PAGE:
Program in Molecular Medicine; UMass Metabolic Network
Biochemistry | Cell Biology | Cellular and Molecular Physiology | Genetics and Genomics
Alternative pre-mRNA splicing expands the complexity of the transcriptome and controls isoform-specific gene expression. Whether alternative splicing contributes to metabolic regulation is largely unknown. Here we investigated the contribution of alternative splicing to the development of diet-induced obesity. We found that obesity-induced changes in adipocyte gene expression include alternative pre-mRNA splicing. Bioinformatics analysis associated part of this alternative splicing program with sequence specific NOVA splicing factors. This conclusion was confirmed by studies of mice with NOVA deficiency in adipocytes. Phenotypic analysis of the NOVA-deficient mice demonstrated increased adipose tissue thermogenesis and improved glycemia. We show that NOVA proteins mediate a splicing program that suppresses adipose tissue thermogenesis. Together, these data provide quantitative analysis of gene expression at exon-level resolution in obesity and identify a novel mechanism that contributes to the regulation of adipose tissue function and the maintenance of normal glycemia.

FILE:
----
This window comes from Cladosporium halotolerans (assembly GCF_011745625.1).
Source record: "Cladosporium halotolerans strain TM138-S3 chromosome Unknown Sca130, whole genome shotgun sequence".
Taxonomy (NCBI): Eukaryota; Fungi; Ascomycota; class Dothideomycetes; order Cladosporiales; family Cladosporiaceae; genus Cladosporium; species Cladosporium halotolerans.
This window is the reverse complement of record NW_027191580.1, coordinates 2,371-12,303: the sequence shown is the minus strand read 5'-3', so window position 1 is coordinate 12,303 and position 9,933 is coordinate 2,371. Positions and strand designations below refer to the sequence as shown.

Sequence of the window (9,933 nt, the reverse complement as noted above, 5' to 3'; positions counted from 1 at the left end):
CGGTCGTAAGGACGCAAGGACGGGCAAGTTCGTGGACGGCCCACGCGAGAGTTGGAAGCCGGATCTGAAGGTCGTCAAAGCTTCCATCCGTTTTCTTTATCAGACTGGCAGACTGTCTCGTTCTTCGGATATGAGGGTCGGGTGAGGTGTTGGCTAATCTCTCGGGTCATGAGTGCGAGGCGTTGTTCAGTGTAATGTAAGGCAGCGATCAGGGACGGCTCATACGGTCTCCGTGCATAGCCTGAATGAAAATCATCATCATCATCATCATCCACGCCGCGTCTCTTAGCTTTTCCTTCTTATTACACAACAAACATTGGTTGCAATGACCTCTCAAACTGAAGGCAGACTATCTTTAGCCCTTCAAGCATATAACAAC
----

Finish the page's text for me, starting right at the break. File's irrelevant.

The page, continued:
JNK, NOVA, adipocyte, cell biology, high fat diet, human, mouse, pre-mRNA splicing, thermogenesis
DOI of Published Version
Elife. 2016 Sep 16;5. pii: e17672. doi: 10.7554/eLife.17672. Link to article on publisher's site
Vernia S, Edwards YJ, Han MS, Cavanagh-Kyros J, Barrett T, Kim JK, Davis RJ. (2016). An alternative splicing program promotes adipose tissue thermogenesis. University of Massachusetts Medical School Faculty Publications. https://doi.org/10.7554/eLife.17672. Retrieved from https://escholarship.umassmed.edu/faculty_pubs/1050
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